OnePlus Phones are No Longer the Flagship Killer They Once Were

Furqan Shahid

Back when OnePlus launched the OnePlus One in 2014, it took the world by storm. Thanks to company's aggressive marketing and the fact that the phone was running CyanogenMod, the Android world, for the lack of a better world, went crazy over the device, and for all the right reasons. The phone was worth the hype and even though it meant getting the phone was not an easy task as it relied entirely on an invite-only system.

It has been 6 years since the launch of the original device and the company has come a long way. Not just that, the devices have come a long way, too. If you remember, the first device was dubbed the "flagship killer". Wherein, it had all the specifications of a flagship, but a price tag ranging from $300 and going to $350. This was the time when phones like Galaxy S5 and Xperia Z2 were almost twice as expensive as this one. Needless to say, the company made its impression.

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With the release, the phone community started to think that perhaps all the future phones from the company are going to cost the same, or at least more affordable than your usual yearly released flagship from the big companies like Samsung, Sony, HTC, Huawei and LG. However, the reality soon shifted when OnePlus went global, and now, their phones almost cost as much as any other flagship available in the market.

The Once Famous "Flagship Killer" Moniker by OnePlus No Longer Applies

So, what changed? Well, a lot of things, to be honest. But the main purpose of this piece is to look at the price differences over the years and how the company can no longer use the pricing as a differentiating factor. We are going to take a look at the main devices that the company released and how much the prices have increased. One thing to keep in mind is that we are excluding the T variants as well as the special editions. So, the OnePlus 3T and similar, as well as the McLaren Edition will be missing from this comparison.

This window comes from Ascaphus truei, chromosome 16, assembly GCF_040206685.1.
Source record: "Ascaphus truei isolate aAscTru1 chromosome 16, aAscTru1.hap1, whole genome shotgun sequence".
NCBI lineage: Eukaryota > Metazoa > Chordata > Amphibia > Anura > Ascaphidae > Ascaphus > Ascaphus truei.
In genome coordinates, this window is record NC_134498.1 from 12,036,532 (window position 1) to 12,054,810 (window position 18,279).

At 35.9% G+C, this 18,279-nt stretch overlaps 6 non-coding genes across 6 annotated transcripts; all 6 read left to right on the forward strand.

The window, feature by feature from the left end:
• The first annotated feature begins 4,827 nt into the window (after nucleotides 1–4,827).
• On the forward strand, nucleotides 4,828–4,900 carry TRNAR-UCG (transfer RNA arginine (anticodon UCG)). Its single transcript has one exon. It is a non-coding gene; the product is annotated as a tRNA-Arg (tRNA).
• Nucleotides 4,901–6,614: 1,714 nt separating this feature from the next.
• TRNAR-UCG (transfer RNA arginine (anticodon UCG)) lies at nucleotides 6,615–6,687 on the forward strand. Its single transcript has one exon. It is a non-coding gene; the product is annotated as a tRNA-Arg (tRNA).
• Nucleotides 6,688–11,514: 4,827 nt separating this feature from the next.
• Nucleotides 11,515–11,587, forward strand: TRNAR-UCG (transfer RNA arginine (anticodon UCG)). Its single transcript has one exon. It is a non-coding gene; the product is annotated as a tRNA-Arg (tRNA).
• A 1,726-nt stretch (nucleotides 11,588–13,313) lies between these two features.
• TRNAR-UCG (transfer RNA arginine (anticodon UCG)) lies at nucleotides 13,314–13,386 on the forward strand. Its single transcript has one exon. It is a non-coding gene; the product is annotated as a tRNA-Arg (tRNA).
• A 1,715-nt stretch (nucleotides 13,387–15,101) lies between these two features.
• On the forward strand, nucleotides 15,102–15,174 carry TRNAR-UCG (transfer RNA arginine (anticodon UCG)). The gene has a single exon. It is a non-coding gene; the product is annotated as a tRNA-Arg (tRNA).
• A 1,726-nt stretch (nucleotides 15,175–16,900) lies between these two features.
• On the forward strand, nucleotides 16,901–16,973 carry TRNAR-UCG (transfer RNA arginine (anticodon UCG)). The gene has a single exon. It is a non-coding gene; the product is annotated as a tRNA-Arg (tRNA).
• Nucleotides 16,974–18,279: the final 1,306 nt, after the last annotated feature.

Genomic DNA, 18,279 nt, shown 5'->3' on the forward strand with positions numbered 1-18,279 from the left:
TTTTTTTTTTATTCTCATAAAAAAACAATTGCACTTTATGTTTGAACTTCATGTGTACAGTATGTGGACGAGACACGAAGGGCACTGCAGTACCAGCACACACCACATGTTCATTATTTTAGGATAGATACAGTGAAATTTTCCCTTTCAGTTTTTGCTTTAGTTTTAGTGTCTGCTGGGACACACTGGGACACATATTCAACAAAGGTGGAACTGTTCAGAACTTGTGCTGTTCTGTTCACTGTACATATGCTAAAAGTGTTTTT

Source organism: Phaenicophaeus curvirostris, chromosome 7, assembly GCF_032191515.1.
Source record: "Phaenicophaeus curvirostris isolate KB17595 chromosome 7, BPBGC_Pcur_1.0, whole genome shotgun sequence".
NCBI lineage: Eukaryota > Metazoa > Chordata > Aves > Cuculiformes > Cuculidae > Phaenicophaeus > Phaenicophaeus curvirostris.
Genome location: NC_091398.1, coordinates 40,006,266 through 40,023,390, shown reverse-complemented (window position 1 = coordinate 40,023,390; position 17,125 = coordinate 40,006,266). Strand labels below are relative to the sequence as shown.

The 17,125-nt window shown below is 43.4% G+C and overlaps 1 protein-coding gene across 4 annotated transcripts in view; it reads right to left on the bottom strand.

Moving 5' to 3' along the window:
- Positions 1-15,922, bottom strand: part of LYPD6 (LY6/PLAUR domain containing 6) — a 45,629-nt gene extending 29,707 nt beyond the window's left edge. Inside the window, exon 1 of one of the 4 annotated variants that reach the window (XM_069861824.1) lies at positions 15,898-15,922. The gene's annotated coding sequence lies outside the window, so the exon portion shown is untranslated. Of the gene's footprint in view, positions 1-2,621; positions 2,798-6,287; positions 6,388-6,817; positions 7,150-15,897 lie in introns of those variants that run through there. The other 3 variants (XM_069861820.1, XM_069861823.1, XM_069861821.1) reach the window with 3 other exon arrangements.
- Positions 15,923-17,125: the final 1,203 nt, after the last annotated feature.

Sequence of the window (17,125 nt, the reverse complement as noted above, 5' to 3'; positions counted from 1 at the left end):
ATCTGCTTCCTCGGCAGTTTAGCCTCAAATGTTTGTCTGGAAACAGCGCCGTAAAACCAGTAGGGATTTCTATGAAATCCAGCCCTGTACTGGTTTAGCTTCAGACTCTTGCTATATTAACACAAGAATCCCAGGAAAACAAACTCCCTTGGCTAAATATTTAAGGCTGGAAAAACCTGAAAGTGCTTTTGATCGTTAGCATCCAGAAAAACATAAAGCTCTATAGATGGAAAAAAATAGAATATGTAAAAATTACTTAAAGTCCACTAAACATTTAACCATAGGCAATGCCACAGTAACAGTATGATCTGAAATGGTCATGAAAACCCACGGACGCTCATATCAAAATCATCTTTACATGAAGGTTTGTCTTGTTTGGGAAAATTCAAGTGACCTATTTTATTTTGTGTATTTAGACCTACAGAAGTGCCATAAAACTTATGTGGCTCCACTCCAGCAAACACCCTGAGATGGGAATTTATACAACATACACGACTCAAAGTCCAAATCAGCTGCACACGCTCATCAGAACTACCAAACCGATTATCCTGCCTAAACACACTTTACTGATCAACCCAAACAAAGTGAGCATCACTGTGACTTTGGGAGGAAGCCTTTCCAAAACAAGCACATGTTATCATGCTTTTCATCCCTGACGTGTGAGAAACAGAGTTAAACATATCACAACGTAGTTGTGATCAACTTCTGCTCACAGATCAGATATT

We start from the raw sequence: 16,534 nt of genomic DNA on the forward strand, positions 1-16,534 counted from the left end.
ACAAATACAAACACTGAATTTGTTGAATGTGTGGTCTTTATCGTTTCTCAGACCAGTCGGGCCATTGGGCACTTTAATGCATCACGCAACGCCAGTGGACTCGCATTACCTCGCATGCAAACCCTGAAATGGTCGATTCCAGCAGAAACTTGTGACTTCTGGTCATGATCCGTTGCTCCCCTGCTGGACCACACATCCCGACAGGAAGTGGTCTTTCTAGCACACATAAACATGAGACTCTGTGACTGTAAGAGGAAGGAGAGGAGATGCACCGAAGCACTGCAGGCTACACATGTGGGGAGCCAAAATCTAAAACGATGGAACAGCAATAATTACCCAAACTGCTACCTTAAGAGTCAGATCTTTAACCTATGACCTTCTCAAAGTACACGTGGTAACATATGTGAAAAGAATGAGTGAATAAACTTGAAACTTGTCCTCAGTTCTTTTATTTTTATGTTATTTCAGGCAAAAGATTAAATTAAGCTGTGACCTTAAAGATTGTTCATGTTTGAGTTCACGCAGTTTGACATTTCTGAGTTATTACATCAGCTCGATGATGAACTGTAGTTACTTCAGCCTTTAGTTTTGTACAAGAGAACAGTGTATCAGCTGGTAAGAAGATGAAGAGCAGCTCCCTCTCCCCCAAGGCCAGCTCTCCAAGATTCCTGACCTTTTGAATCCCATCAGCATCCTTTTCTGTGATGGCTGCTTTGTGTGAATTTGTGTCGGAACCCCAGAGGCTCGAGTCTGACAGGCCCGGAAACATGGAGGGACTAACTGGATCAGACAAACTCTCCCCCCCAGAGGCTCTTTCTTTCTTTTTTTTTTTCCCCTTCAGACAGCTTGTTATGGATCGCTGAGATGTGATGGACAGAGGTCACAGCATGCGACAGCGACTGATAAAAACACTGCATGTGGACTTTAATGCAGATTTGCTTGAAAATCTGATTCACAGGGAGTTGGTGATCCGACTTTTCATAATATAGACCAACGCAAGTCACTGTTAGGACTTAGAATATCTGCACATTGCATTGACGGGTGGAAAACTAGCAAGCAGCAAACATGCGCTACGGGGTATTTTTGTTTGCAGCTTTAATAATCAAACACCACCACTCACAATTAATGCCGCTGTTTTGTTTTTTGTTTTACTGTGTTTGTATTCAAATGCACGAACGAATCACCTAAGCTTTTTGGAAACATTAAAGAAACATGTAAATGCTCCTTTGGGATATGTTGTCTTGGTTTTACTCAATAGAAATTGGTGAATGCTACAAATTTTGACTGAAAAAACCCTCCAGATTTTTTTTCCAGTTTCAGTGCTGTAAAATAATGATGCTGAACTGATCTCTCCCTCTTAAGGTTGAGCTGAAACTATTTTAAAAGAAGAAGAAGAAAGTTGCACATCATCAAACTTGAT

Starting with the first phone, we saw a phone available in two configurations, priced at $300 and $350. This was a great price, considering how similarly specced phones cost twice as much back then. Fast forward, we got the OnePlus 2, which bumped the price slightly up by $330 to $390. Not a huge difference but by this time, people started noticing that the prices might further increase. Mind you, the OnePlus 2 was still cheaper than the flagship phones of that era, so people did not pay much attention, to begin with.

We then got the OnePlus 3 back in 2016 and again, the price was higher with the phone costing $399. Needless to say, at that time, people had started to question just how far this is going to be.

By now, it is pretty clear that there is a trend of increasing prices. Let's look at the prices of all the released devices so far.

  • OnePlus 1: $300 - $350.
  • OnePlus 2: $$300 - $390.
  • OnePlus 3: $399.
  • OnePlus 5: $479 - $539.
  • OnePlus 6: $529 - $579.
  • OnePlus 7: $640 - $700.
  • OnePlus 7 Pro: $669 -$749.
  • OnePlus 8: $699 - $799.
  • OnePlus 8 Pro: $899 - $999.

You can see the aforementioned price history of the OnePlus devices that have released so far. Things were looking pretty normal up until the OnePlus 3 release and then skyrocketed with the release of OnePlus 5. Now, if you look at these prices from a standalone perspective, there is nothing wrong with them.

However, OnePlus is now competing with the other big players in the market, especially with the likes of Huawei and Samsung, and at this point, the company needs to offer a lot more than just fancy slogans to get their point across.

The OnePlus 8 series of devices that was launched yesterday is great, however, when you are comparing it with what Samsung is currently offering with the Galaxy S20 series there is not a lot of value to be had. Especially when you compare the prices, as well.

Granted, at one point, the OnePlus devices were worthy of being called the flagship killers but they are no longer able to justify that. It actually is a good thing that the company has dropped the slogan altogether, but at this point, OnePlus devices are just another brick in the wall.

Do you think the company is in need of a newer strategy that suits its stance in the market? Especially with the phones costing almost the same as the likes of Galaxy flagships from Samsung.

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